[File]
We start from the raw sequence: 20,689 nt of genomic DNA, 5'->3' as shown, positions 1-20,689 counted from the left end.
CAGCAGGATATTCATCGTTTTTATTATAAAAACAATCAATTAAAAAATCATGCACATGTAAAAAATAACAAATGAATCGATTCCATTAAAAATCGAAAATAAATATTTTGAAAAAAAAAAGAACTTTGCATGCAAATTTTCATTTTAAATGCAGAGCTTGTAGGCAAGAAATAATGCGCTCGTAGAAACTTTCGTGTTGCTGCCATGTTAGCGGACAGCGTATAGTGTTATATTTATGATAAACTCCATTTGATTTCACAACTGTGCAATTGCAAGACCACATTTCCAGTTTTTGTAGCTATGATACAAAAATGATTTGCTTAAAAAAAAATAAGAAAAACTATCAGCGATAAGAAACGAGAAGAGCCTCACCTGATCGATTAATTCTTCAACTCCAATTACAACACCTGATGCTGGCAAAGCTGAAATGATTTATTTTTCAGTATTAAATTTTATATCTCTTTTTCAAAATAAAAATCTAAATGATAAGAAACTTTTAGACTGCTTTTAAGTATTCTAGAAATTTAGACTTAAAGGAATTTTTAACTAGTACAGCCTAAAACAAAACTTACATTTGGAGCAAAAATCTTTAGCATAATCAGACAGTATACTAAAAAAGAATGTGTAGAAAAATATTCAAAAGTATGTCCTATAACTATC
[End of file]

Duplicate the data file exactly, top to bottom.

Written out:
We start from the raw sequence: 20,689 nt of genomic DNA, 5'->3' as shown, positions 1-20,689 counted from the left end.
CAGCAGGATATTCATCGTTTTTATTATAAAAACAATCAATTAAAAAATCATGCACATGTAAAAAATAACAAATGAATCGATTCCATTAAAAATCGAAAATAAATATTTTGAAAAAAAAAAGAACTTTGCATGCAAATTTTCATTTTAAATGCAGAGCTTGTAGGCAAGAAATAATGCGCTCGTAGAAACTTTCGTGTTGCTGCCATGTTAGCGGACAGCGTATAGTGTTATATTTATGATAAACTCCATTTGATTTCACAACTGTGCAATTGCAAGACCACATTTCCAGTTTTTGTAGCTATGATACAAAAATGATTTGCTTAAAAAAAAATAAGAAAAACTATCAGCGATAAGAAACGAGAAGAGCCTCACCTGATCGATTAATTCTTCAACTCCAATTACAACACCTGATGCTGGCAAAGCTGAAATGATTTATTTTTCAGTATTAAATTTTATATCTCTTTTTCAAAATAAAAATCTAAATGATAAGAAACTTTTAGACTGCTTTTAAGTATTCTAGAAATTTAGACTTAAAGGAATTTTTAACTAGTACAGCCTAAAACAAAACTTACATTTGGAGCAAAAATCTTTAGCATAATCAGACAGTATACTAAAAAAGAATGTGTAGAAAAATATTCAAAAGTATGTCCTATAACTATC